According to the Silver Mountain website:
Open year-round, Silver Rapids not only will provide endless aquatic fun, it also makes Silver Mountain Resort an even more attractive multi-season destination resort. As one of the most unique amenities at any mountain resort, the new waterpark is scheduled to open in early 2008.
When yellow leaves, or none, or few, do hang
Upon those boughs which shake against the cold,
Bare ruined choirs, where late the sweet birds sang.
In me thou see’st the twilight of such day
As after sunset fadeth in the west;
Which by and by black night doth take away,
Death’s second self, that seals up all in rest.
In me thou see’st the glowing of such fire,
That on the ashes of his youth doth lie,
As the deathbed whereon it must expire,
Consumed with that which it was nourished by.
This thou perceiv’st, which makes thy love more strong,
To love that well which thou must leave ere long.
- William Shakespeare
This week's sibling assignment was given to us by Raymond Pert. The assignment for this week is What do you enjoy or love about the rain?
I never thought much about rain growing up in the Silver Valley, a mining community whose largest employers, the mines, didn't care one way or another if it was raining on the ground or not. All the natural resources came from underground, and raining or not, it didn't affect the outcome of the final product.
This wasn't the case during my years living in eastern Montana in the latter part of the 1980's. It was quite an eye-opening experience moving from a mining community, to an agricultural community, whose farmers relied on a good rain season because they were dry land farmers.
Every day, there would be talk about the weather. Either it rained too little, or if it did rain, it wasn't at the right time, or it rained too much.
But through this whole experience, I came to appreciate the rain. It was not longer just something beautiful to watch in the mountain valley of my youth. It was now a necessity that people relied on for their livelihood.
I remember the first year I was in Glendive, and part of my job was a college recruiter for the local community college. That winter had a decent amount of snow, because I remember driving in it.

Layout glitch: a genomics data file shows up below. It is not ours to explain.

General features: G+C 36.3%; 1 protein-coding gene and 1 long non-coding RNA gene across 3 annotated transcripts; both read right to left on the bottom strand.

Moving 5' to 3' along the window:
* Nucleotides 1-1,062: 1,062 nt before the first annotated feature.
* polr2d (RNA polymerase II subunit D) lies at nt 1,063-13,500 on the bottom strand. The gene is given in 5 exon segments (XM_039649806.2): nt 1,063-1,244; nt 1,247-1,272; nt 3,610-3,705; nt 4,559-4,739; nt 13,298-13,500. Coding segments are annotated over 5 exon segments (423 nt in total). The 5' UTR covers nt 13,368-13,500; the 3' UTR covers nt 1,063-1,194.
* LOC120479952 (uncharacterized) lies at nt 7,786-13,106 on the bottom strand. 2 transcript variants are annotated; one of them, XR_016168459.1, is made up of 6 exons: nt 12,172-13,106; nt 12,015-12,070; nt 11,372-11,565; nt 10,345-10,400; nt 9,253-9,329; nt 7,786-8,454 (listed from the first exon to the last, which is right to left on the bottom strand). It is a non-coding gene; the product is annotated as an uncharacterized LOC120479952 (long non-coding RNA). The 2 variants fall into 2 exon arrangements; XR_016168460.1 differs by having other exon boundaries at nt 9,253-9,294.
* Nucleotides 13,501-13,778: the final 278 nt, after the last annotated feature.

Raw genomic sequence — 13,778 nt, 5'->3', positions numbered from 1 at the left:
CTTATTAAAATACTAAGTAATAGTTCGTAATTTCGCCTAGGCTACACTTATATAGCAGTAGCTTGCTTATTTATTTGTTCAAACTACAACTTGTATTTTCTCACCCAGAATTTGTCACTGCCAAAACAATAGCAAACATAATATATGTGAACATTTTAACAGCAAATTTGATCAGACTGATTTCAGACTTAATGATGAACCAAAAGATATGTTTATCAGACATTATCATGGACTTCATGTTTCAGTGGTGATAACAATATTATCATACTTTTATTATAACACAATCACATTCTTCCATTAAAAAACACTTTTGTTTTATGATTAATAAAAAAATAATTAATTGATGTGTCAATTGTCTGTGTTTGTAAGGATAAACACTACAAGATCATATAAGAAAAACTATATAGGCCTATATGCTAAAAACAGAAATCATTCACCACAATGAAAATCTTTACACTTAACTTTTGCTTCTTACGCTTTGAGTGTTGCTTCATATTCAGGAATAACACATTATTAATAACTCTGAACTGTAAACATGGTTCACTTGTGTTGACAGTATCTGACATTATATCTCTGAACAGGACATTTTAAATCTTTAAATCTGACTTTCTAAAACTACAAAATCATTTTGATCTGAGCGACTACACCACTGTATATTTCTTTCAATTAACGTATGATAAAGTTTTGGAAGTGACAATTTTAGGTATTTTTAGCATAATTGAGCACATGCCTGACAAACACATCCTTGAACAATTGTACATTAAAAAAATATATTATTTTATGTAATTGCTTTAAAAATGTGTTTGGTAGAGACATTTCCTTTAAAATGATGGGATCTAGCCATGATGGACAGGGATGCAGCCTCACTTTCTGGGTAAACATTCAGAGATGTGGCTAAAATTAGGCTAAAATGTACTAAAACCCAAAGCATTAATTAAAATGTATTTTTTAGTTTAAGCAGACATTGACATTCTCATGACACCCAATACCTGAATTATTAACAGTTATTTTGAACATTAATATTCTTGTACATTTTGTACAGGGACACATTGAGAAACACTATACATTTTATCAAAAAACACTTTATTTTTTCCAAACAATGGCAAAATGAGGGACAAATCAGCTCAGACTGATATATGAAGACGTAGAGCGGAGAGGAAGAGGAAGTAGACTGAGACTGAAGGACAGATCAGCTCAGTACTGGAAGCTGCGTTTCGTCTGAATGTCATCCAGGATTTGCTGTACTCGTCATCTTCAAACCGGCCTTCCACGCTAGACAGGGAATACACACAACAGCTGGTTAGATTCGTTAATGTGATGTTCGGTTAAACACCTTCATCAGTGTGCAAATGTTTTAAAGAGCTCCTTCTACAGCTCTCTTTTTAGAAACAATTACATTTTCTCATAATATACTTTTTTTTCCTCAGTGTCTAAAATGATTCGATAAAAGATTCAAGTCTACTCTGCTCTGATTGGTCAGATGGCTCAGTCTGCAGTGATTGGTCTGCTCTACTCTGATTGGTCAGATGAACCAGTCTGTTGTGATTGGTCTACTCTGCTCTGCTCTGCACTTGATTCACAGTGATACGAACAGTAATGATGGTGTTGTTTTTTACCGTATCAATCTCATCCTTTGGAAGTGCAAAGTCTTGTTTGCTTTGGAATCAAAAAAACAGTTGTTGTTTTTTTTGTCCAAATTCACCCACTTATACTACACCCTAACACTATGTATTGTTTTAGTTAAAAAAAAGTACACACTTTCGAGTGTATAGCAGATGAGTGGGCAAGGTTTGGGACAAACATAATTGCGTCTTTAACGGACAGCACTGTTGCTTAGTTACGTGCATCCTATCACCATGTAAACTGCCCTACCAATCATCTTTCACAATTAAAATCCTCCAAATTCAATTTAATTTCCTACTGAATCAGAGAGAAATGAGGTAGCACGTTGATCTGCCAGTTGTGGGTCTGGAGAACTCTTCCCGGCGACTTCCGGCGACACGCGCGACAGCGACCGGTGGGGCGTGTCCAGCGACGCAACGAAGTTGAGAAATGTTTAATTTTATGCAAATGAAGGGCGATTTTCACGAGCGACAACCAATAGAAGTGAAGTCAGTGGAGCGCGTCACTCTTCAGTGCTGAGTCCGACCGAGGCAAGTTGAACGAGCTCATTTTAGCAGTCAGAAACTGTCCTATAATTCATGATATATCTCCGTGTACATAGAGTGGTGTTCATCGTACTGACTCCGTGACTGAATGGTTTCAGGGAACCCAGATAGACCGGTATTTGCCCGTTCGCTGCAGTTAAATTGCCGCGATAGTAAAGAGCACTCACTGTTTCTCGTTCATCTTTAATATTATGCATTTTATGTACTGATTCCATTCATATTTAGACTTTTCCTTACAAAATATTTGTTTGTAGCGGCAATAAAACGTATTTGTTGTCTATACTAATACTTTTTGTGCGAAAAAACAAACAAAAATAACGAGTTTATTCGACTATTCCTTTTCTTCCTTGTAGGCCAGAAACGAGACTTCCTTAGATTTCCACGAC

But the following years, the snowfall wasn't as good. I remember PKR and I took up cross country skiing, and we had to drive to Yellowstone Park the winter of 1987 because that was the closest place to find snow. And it was so dry, there were elk just laying around the town of Gardner, Montana, where we stayed.
I found an old New York Times article about the drought dated July 7, 1988. It was comparing the Montana drought to the Dust Bowl of the 1930's. One of the farmers interviewed in the article was a man named Carl Hopkins, and this is what he had to say:
''I've been in this country since 1912,'' said Mr. Hopkins, an 85-year-old rancher who built a 320-acre homestead into a 16,000-acre grain and cattle operation 190 miles east of Billings. ''I've never seen it like this, not even in '34. My God, look at it. It's as bare as a dance floor.''
I remember traveling across I-94, and seeing the dry river beds in the summer. The parched ground. The hot, dry winds blowing across the prairie.
And it made you appreciate a good rain. It made you realize how much depended on the rain. When the sky finally burst forth with a good rainfall, you thanked God because your prayers were finally answered, and some crops may be saved after all.
Living along the Yellowstone River in Glendive made for an interesting view. My first apartment looked over this muddy river, a bit different from the river I was used to, The Coeur d'Alene River.
The first year I lived in Glendive, the river froze over, and, in the spring, the river "goes out" a term I had never heard before. It is an amazing sight. When the ice on the river starts breaking up in Miles City, the word gets to Glendive faster than the break up, and you know it is coming. Pretty soon, huge ice chunks are crashing and breaking their way down the river, and finding solid ground along the banks. Then the water starts running again.
Unfortunately, this only happened one year, the first year I moved there, the spring of 1986. In the years following, at least until April of 1991 when we moved, the winters were always too mild to even freeze the river. I will never forget the first witnessing of the "going out" of the river. And I think some of those ice chunks didn't melt until June.